rachel bunting

In the EEG Room
             for Jacob

When I was ten, the future was a vague purple cloud
out of which a bright bird might tumble, dip its wings

and slip away again. I did not dream your face at all, did
not know I could. After years, the cloud disappeared:

your small voice split my chest so deep I could not breathe
unless you breathed. 3,775 days of watching your body slice

like a knife through this complicated life and this is where
we are: in a dark room, your brain raising colored mountains

on a monitor while a stranger takes notes. Your fingers wrap
around the stem of a pinwheel; doing as you’re told, you blow

until your arm feels heavy and your body tingles. You just
want to sleep. Eyes closed, your face is quiet, your head

a jumble of wires and glue.
It hurts to look at you.

Redefinition

When I say bomb it is because your voice has set
off a riot in my heart For riot know the fires are
burning steadily in my veins If you hear burning
do not worry about the collapse of this old house
When I say collapse I mean the intrusion of the sun
into your closed eyes With intrusion what I really
wanted to say is please keep touching the ridges
of my spine Don’t think that please is a weakness
And by weakness don’t assume that I mean I have
surrendered anything at all If I say surrender you
will know it is because the young mockingbird just
outside our window is mimicking your laughter
and we have dreamed in this same bed so long I
have forgotten how to like sleeping alone

How You Learn To Fight

The bruises on your arms are not love. They are not
not love, either. You know the difference. These?

You got them from a man with a palm like a knife’s
whetted edge. You asked him to hit you, to teach you

how to greet surprise. You let him touch you any
where he wants to. Now you look at everyone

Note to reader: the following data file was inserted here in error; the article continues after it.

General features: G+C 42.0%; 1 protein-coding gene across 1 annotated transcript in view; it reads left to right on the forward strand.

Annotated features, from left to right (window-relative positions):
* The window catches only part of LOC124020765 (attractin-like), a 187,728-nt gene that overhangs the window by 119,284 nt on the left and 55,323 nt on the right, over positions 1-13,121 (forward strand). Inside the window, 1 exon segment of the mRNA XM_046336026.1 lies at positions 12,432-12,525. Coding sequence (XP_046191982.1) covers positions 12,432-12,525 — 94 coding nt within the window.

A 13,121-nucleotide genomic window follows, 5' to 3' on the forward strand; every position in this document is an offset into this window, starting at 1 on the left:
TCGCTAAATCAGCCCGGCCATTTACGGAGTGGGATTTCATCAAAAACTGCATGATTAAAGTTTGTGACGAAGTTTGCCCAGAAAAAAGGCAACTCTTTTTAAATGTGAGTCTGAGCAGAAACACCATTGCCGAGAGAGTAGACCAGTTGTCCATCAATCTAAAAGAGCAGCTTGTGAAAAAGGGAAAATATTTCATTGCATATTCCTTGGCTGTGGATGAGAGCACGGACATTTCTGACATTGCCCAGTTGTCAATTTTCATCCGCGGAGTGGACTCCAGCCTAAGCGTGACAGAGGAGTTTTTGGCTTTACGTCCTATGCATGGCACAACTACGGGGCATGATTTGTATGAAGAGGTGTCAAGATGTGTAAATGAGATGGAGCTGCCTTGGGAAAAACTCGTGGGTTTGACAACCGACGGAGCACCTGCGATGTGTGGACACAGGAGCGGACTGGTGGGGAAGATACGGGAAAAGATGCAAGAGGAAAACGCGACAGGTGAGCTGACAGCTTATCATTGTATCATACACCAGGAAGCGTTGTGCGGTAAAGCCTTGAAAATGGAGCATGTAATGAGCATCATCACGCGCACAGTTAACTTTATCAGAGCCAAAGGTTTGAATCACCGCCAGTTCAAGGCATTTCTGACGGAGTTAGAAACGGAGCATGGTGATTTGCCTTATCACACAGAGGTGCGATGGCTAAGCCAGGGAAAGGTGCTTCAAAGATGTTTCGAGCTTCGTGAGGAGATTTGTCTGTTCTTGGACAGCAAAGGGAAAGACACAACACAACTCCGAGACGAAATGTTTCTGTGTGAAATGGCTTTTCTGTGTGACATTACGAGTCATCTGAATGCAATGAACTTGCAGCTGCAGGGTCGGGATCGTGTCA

with suspicion. He is everywhere: he lurks in the aisles
of your favorite market, hides behind the industrial

dryers at the laundromat to choke you from behind
as you lose yourself to folding warm clothes. You learn

the pluck, the palm strike, the hammer fist. You learn
to control your attacker, elbow under the chin. He is

careful, doesn’t smile. Strikes hard and fast and every
time you are surprised. This is not love but close: letting

the same man hit you over and over. What have you learned?
One night you dream you spin and kick so hard you become

a tornado. You chew up everything in your path, spit it
furiously back: gardens, houses, horses, highway. You are

fearsome and alive. You are lightning-split air, hail that cracks
the windshield. When you wake the world is different. The sky

is darker but you are not afraid. In the parking lot you stand,
fists up, breath even. You are ready to strike.

Rachel Bunting lives and writes in South Jersey, between the Delaware River and the Pine Barrens. Her poems can be found in print and online journals, including Weave Magazine, PANK, Stirring and The Nervous Breakdown. She is a student of Krav Maga, and thinks that just about any time is a good time to throw a hammer fist.

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